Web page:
Network cables

Standard Cat5 cable

A standard category 5 patch cable.

There are three common standards for network cable: Cat5 (category 5), Cat5e, and Cat6. Fortunately, they're so similar in design and function that they can be used interchangeably. Cat5 was the original standard; Cat5e and Cat6 are newer versions with better construction. Out of the three, I recommend Cat5e for its excellent cost/quality ratio.

Cat5e is most commonly sold in the form of patch cables, which have plugs pre-attached and can be used to easily “patch” together a connection between two devices. They are available in a variety of colors and lengths.

Crossover cables are a common variation of patch cables; they have an internal wiring scheme that is reversed at one end. Such cables are necessary for linking multiple hubs, connecting a cable/DSL modem to a hub, or connecting two computers directly to each other. Note, however, that you can accomplish the same thing by connecting a regular cable to an uplink port. (If you’re confused, this probably doesn’t apply to you.)

Making your own

RJ45 connectors for Cat5 cable

Aside from the cable itself, you’ll need a bag of RJ45 plugs. They look like RJ11 plugs (the kind used for phone lines), but they have more pins and are noticeably larger. You’ll also need a crimp tool, which is used to attach RJ45 plugs to the ends of the cable.

RJ45 crimp tool

RJ45 crimp tool.

GreatCables is a good place for bulk cable and RJ45 100-packs. Head over to for the crimp tool and smaller RJ45 10-packs.

Once you have the cable, you can start running it where it needs to go. This probably isn’t as easy as it sounds. Some new homes have steel beams that make it hard to wire across floors, and old homes have often been rennovated so much that the contents of the walls are unpredictable. Be ready to drill holes, be ready to patch holes, and plan your wiring so that you can use gravity to your advantage…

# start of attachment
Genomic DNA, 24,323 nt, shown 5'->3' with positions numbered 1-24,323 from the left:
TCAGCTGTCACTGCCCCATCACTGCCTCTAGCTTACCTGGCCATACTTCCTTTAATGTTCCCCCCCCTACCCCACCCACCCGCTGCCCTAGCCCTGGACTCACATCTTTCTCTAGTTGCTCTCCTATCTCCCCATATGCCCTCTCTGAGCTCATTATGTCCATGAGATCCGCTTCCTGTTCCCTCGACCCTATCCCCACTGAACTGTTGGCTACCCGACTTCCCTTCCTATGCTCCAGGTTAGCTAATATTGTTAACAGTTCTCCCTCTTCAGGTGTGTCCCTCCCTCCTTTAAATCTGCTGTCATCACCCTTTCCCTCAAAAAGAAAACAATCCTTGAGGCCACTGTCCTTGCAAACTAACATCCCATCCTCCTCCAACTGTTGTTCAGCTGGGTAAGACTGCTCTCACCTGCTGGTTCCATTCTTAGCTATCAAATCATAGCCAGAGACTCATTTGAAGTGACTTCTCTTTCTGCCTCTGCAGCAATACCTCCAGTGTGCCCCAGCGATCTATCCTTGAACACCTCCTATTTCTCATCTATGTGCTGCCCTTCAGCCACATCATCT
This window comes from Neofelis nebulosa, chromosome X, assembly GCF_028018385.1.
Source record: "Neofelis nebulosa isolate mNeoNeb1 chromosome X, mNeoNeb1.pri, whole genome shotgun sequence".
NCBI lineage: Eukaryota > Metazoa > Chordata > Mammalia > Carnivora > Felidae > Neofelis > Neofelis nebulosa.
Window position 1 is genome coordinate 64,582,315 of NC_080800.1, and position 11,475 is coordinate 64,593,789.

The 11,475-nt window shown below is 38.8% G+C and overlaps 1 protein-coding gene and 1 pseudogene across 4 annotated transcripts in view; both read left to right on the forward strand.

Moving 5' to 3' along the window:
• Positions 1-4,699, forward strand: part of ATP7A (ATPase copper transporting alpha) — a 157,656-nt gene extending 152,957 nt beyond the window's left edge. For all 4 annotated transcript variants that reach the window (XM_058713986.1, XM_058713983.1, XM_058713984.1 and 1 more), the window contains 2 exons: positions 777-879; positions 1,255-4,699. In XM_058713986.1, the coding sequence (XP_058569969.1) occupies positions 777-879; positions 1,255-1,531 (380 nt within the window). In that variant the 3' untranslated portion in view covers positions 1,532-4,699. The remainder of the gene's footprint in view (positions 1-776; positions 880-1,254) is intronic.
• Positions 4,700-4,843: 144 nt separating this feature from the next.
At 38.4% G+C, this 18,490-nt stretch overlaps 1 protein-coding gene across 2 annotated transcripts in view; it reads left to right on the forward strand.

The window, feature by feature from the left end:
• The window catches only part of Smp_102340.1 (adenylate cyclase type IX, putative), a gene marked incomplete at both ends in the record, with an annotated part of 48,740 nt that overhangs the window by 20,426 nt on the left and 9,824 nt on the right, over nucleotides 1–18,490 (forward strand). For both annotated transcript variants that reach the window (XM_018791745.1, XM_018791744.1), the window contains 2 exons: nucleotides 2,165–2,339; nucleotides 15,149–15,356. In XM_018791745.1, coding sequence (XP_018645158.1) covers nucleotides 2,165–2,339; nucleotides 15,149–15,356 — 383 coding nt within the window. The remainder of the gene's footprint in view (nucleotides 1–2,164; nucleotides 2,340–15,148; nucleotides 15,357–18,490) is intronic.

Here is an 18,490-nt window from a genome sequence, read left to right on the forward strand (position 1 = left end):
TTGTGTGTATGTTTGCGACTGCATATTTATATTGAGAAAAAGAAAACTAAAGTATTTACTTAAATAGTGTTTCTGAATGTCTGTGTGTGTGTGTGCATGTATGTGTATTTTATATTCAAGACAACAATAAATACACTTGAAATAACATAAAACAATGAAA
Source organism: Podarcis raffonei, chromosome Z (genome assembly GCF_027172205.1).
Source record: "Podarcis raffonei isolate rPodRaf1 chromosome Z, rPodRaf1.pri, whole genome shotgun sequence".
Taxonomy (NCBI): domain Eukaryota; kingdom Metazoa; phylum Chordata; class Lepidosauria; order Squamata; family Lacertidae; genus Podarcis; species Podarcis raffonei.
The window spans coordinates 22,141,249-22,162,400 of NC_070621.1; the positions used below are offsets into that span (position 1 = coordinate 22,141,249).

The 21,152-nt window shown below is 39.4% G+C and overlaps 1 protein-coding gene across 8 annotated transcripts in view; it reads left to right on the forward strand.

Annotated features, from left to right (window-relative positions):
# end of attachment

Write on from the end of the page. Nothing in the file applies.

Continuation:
…or forget aesthetics, run the cable through the hallway, and hope that you don’t trip over it too often.

Either way, the next step is attaching RJ45 plugs. Start by using your crimp tool to strip about 1/2" of insulation from the outside of the cable. It’s a good idea to score the insulation just enough for you to pull it off with your fingers. DO NOT cut the insulation of any of the 8 wires inside; if you do, cut off the end of the cable and start over.

Once that’s done, arrange the wires in the order diagrammed below. For regular cables, use the 568A arrangement on both ends. For crossover cables, one end should be 568A and the other end should be 568B.

Regular (568A): G/W G O/W Bl Bl/W O Br/W Br *** Crossover (568B): O/W O G/W Bl Bl/W G Br/W Br

Pinouts for network cables. Note that this is a view from the top of the RJ45 plug.

You can untwist the wires to arrange them, but DO NOT untwist more than 1/2"; doing so will cause interference and the cable may fail.

If the wires don’t line up, use the crimp tool or scissors to trim them until they are flush with each other. Then, being careful to maintain their arrangement, insert the wires into an RJ45 plug. They should all slide into separate plastic grooves, and part of the cable’s insulation should end up inside the plug. Check the bottom (clip-side) of the plug to make sure that all of the wires are fully underneath the metal contacts.

When the wires are inserted correctly, It’s time to crimp the plug. Spread the handles of your crimp tool and gently push the plug into the crimp tool’s port. Make sure you push it as far as possible. Then, slowly but forcefully, squeeze the handle. The metal contacts will pierce the insulation of the wires, and a plastic wedge will anchor the cable. Remove it from the crimp tool and give the plug a little tug to make sure it’s properly attached.

Repeat as necessary. Machine wash warm, tumble dry low.